The 中评社 article - "美国专家柯庆生：美中不会有新冷战" - provides a good general summary of current tensions in US-China relations and outlines 3 main ways that these tensions differ from those between the US and the Soviet Union during the Cold War.
demonstrated commitment to developing a China-focused career
a minimum of two years’ work experience (internships and volunteer work will be considered)
studied and/or worked abroad in Greater China
a strong focus and drive to achieve his/her career goals
an interest in one of the fellowship areas
Mandarin Chinese language skills
How to Apply:
We are looking for people with outstanding potential who are ready to become the next generation of leaders and mentors in the China space. All applicants should first register as members of AMS, then prepare a résumé, the names and email addresses of two references, and the answers to both of the following questions.
Why are you interested in this program? What do you hope to accomplish? Where are you now, and where do you hope to go in the next five years? (500 words max)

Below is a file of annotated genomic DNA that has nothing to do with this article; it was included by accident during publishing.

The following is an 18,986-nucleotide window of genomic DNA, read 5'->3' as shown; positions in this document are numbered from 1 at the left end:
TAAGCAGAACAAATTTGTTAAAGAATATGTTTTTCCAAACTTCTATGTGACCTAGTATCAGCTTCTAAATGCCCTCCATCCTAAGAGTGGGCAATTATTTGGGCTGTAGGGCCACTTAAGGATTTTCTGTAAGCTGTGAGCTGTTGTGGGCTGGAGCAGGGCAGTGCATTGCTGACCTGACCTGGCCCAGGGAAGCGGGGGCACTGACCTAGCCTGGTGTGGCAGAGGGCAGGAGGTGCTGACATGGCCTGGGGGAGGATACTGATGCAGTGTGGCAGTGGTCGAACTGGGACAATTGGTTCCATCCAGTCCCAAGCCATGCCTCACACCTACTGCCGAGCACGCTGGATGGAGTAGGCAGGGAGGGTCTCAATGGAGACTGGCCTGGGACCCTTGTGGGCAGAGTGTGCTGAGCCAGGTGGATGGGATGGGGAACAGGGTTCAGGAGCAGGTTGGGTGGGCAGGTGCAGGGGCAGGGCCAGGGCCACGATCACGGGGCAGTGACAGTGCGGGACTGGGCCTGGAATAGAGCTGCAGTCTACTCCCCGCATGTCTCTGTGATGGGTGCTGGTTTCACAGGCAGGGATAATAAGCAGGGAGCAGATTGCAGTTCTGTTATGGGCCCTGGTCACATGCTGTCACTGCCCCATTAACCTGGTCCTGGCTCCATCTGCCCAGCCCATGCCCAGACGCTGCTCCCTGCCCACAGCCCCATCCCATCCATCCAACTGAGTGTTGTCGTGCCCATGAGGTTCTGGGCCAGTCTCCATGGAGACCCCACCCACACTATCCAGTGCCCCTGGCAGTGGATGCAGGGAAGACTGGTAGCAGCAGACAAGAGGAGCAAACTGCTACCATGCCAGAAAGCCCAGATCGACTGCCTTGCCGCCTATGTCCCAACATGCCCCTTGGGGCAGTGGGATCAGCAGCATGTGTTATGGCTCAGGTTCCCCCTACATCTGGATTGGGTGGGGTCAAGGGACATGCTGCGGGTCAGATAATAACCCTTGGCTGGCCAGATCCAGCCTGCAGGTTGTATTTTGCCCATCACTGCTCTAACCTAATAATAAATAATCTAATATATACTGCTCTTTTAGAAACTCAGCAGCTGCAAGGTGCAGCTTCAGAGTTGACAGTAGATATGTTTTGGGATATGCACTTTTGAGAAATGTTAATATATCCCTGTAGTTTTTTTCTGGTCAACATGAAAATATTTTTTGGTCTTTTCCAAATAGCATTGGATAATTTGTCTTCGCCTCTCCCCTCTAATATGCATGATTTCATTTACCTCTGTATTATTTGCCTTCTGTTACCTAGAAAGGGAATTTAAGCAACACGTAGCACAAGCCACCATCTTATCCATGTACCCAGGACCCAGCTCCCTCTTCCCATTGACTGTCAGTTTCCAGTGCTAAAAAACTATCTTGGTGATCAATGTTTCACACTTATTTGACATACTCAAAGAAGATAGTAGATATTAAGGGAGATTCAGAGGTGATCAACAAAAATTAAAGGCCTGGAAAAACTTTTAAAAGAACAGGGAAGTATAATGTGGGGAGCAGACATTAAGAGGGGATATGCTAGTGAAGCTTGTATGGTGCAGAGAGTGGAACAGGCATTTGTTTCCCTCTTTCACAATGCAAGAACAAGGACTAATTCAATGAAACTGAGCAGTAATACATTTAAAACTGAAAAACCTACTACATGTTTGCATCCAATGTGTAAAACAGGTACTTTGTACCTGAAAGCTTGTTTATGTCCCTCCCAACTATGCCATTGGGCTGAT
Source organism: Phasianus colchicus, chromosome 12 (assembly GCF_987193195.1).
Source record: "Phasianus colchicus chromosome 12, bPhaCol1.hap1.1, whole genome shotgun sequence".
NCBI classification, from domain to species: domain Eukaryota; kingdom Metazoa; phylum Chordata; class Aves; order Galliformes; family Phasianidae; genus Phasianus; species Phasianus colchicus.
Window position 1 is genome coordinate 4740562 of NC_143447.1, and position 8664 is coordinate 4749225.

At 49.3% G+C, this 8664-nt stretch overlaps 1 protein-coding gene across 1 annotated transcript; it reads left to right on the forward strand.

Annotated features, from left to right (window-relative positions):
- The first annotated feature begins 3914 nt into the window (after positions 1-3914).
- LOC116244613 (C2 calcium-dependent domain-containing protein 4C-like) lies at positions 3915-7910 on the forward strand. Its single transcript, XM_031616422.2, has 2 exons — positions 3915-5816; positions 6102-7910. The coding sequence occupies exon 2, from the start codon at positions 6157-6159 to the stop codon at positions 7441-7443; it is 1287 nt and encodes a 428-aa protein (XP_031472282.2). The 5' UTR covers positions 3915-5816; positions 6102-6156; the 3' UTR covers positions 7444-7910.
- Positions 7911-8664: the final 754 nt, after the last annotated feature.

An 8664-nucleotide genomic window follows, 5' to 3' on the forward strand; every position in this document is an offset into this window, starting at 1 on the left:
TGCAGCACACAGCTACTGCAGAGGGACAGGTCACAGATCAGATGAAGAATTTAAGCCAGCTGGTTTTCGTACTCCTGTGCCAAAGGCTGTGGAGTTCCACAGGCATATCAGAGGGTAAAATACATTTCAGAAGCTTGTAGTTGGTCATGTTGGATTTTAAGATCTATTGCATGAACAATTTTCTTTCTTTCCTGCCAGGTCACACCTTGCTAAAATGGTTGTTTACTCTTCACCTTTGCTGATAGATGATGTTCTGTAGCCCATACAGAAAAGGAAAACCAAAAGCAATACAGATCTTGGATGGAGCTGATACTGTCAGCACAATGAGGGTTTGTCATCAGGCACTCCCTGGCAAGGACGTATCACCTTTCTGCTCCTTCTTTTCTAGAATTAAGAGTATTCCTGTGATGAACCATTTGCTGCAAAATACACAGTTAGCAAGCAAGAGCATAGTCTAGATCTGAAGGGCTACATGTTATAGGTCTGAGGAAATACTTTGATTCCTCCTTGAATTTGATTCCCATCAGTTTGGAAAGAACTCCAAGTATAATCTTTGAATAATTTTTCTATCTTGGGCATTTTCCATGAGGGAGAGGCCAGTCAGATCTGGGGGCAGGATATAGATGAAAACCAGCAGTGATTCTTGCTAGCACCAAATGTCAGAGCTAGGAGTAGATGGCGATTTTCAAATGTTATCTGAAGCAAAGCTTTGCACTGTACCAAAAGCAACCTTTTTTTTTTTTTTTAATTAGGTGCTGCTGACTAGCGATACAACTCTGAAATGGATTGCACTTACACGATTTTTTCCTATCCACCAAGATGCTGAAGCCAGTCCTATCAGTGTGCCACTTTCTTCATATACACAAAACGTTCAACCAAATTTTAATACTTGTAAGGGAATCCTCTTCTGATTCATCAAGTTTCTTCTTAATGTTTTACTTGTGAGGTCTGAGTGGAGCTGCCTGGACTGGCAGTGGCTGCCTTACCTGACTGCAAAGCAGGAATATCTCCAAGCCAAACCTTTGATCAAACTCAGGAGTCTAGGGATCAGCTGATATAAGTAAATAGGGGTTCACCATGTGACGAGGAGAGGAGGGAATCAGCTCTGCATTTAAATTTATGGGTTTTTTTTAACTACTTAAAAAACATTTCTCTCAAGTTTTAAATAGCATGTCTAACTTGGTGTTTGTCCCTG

Why China? Describe your experience with and interest in China, and how China relates to your goals. (250 words max)
This program is made possible by support from the Carnegie Corporation, Albright Stonebridge Group, and Rhodium Group.
大学沙龙, The Carter Center, Dragon Eagle TV, the China Research Center and the American Mandarin Society are co-hosting a series of online Chinese lectures "美国面面观" focusing on different aspects of the United States, including politics, society, diplomacy, civil organizations and race relations. The most recent episode, aired February 6, 2021, focuses on US-China diplomacy during the late Qing Dynasty.
This lecture, "中美相遇：大国外交与晚清兴衰，1784-1911", introduces the book of the same title by Dr. Wang Yuanchong (王元崇), Associate Professor in the Department of History, University of Delaware.
The talk addresses questions like: Which Chinese products did President George Washington enjoy? Which American president’s ancestor was an opium dealer? What was the earliest exchange between the United States and China? Who was the first exchange student in China? How did the Qing consular administration protect victimized Chinese workers? Why were Chinese children not allowed to enter school?
If you appreciate the effort we put into organizing Chinese-language policy events, providing robust language and policy resources on our website, and the kind of content you see in this newsletter, please consider supporting us with a tax-deductible contribution--every bit helps!
The American Mandarin Society is a 501(c)(3) non-profit organization.